Shawn Barber - Tattooed Portraits

Published: 02 October, 2009 - Featured in Skin Deep 147, July, 2007

Shawn Barber is an artist with an incredible vision and passion for tattoos, tattooists and the tools of their trade. Shawn somehow manages to capture the soul of his subjects and looks at the subject of tattooing in a new and refreshing way.

 

His work has recently found it’s way onto the hit TV series Miami Ink where the programme focused on a painting he did of Kat Von D. As well as creating these stunning paintings you see before you, Shawn has had many an exhibition of his work in many parts of America, teaches art at college and somehow has found the time to start his own tattooing career under the tutelage of Mike Davis at Everlasting Tattoo in San Francisco. The moment I saw his work, I knew that I had to find out a little more about this extremely talented artist…

 

Can we start with a bit of history, how long have you been painting and what inspired you to start to paint?

I have been painting seriously for about 10 years. Seriously in the sense that I wake up everyday with the motivation and excitement to paint and actually have sat down and applied pigment to surface for that many years. Art history, figurative painting, the Internet and my peers along the way have inspired me throughout this time. The Internet has opened up the possibilities to see what’s really happening EVERYWHERE in art, from the past to the present.

Can you tell me a bit about your history as an artist? Are you self-taught and have you had any formal art training, college?

I have always had the impulse to draw, drawing is an immediate means to be creative with very few materials. In high school, I drew mostly superheroes and artwork for friends’ bands. I thought that was it. Superheroes and comics. I didn’t really have an interest in anything else. I went to community college right after high school for a year and a half and dropped out to pursue a higher education in substance abuse. At 25 years old, I went to back to college and really started looking and appreciating art history. A select group of peers in college challenged me and my work. This experience has given me the most significant impact towards my art and how I live my life. Moving to San Francisco has only intensified my desire to create and be progressive. The art scene and calibre of artists here is humbling and motivating. I have been teaching art at the college level for seven years now- it’s exciting to see how younger people think and react by their own impulses.

What mediums do you like to work with?

Primarily, I’m an oil painter.

Are all your subjects in your tattoo portraits from real life?

The Tattooed Portraits Series is documentation, analysis and celebration of artists that are tattooed, tattoo artists, tattooed art, tattooists tools and materials, and contemporary tattooing today. The people that I am painting are very specific artists, whose works that I respect and admire. Artists that are unique individuals with sincere devotion to their craft and a complete sense of integrity. These artists are all busy, working professionals, as am I. It is impossible to have them sit for days while I paint them in my studio. Most are friends or have become friends and I have learned from and about all of the artists that I have documented. I shoot more reference photos than I need, and work from that experience to start each painting.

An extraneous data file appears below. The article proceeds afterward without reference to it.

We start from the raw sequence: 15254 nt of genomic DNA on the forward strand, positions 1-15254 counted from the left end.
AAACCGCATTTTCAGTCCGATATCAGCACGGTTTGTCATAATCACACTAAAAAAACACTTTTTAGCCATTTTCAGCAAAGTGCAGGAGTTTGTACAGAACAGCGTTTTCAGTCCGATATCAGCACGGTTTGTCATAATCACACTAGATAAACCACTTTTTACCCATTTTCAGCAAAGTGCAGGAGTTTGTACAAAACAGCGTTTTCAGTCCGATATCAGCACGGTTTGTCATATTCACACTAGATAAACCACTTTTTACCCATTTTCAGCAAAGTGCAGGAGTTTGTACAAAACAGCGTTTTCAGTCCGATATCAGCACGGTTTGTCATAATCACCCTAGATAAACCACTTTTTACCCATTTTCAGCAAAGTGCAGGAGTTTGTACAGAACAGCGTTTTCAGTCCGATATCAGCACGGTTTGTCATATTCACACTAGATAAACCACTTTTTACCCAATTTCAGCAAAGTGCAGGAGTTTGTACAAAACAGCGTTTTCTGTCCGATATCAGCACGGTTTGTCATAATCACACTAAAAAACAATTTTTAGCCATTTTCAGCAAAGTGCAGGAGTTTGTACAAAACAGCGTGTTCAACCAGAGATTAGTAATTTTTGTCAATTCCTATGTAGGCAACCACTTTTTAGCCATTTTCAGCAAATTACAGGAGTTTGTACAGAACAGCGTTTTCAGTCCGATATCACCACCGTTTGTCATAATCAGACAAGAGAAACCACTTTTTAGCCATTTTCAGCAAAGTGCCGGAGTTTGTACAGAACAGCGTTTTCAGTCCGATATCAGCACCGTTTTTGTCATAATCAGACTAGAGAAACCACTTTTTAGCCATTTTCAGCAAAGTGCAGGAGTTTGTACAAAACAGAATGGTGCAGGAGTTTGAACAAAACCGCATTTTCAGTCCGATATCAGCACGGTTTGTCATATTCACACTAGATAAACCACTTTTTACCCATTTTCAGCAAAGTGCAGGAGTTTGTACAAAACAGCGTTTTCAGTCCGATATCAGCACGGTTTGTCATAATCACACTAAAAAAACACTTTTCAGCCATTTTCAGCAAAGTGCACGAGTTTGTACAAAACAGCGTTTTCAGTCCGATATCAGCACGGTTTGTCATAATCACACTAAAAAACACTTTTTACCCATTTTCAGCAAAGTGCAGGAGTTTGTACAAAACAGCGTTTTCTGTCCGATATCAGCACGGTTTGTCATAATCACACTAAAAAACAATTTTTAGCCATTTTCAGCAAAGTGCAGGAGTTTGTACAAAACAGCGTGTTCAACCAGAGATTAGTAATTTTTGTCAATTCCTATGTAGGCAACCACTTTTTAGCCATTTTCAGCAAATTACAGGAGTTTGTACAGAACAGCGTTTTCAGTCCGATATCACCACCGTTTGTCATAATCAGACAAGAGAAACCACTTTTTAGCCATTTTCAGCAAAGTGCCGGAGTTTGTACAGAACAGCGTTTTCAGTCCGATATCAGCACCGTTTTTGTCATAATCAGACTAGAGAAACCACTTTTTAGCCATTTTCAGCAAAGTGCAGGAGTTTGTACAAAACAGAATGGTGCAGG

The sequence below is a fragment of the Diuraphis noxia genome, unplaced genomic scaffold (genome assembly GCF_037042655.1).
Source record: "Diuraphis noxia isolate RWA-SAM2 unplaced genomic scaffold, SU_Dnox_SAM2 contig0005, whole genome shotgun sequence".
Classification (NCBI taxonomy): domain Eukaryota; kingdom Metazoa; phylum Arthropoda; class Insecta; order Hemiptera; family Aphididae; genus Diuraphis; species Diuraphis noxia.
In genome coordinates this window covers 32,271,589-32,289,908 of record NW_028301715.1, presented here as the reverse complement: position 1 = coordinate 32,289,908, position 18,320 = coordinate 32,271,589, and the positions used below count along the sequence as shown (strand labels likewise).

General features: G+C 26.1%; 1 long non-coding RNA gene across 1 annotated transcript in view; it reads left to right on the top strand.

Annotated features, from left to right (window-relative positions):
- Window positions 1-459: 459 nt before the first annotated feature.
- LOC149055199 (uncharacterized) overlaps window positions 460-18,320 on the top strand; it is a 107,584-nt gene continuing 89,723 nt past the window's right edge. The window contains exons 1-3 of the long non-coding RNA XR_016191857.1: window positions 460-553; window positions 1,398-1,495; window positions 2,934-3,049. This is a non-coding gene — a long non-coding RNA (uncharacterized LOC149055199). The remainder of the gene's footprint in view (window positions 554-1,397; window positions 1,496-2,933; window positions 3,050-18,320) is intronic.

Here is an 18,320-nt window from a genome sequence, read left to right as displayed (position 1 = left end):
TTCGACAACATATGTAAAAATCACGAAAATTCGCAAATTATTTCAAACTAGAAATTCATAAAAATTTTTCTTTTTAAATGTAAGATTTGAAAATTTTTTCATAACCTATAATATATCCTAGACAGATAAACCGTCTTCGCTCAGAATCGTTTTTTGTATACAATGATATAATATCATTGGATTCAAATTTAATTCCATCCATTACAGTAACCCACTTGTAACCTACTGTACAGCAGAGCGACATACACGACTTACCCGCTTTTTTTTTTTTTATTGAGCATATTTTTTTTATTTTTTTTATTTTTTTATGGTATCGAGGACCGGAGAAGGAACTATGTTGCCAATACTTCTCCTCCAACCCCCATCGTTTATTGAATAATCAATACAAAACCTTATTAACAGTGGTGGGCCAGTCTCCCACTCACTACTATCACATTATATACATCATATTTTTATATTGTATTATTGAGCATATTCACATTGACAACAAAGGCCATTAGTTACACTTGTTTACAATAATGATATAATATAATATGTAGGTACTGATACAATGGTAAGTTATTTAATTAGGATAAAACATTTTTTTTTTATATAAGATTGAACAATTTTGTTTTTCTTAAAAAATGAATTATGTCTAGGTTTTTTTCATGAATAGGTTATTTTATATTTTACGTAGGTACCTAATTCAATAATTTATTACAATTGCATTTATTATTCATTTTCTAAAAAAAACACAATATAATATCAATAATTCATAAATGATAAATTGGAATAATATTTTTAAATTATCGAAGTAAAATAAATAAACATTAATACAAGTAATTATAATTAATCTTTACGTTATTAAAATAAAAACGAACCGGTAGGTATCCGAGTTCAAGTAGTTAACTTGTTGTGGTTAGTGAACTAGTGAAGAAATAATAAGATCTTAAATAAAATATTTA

At what age did you get your first tattoo and by whom?

I got my first tattoo at 16 years old - a horrible scratcher rendition of Spiderman on my leg - the tattooist was a biker dude that was by no means an artist. He had me actually design a few custom tattoos for him because he couldn’t draw them himself! Unfortunately, I also have a decent sized piece on my back from him as well, another piece of crap that doesn’t look anything like the original drawing. Needless to say, “You get what you pay for”…

Who are your favourite tattooists?

There are so many and for so many reasons. The short list includes- Filip Leu has to be at the top of the list for pushing the envelope right now and really dealing with the whole human form. Grime for his intensity, colour theory, attention to detail, composition and uncompromising integrity. Don Ed Hardy for pushing the envelope throughout his career and redefining American Tattooing. Paul Booth for being Paul- He’s a great guy, a great artist. Paul means what he says, and like Grime, has uncompromising integrity when it comes to what he wants, who he is and what he believes. I have so much respect for these people because of their intent, their unwavering passion, and for what they have done to shape, inspire and progress tattooing as art.

Have you ever considered tattooing as a profession?

I started a formal apprenticeship with Mike Davis at Everlasting Tattoo in San Francisco about a year ago. I started tattooing actual people about six months ago.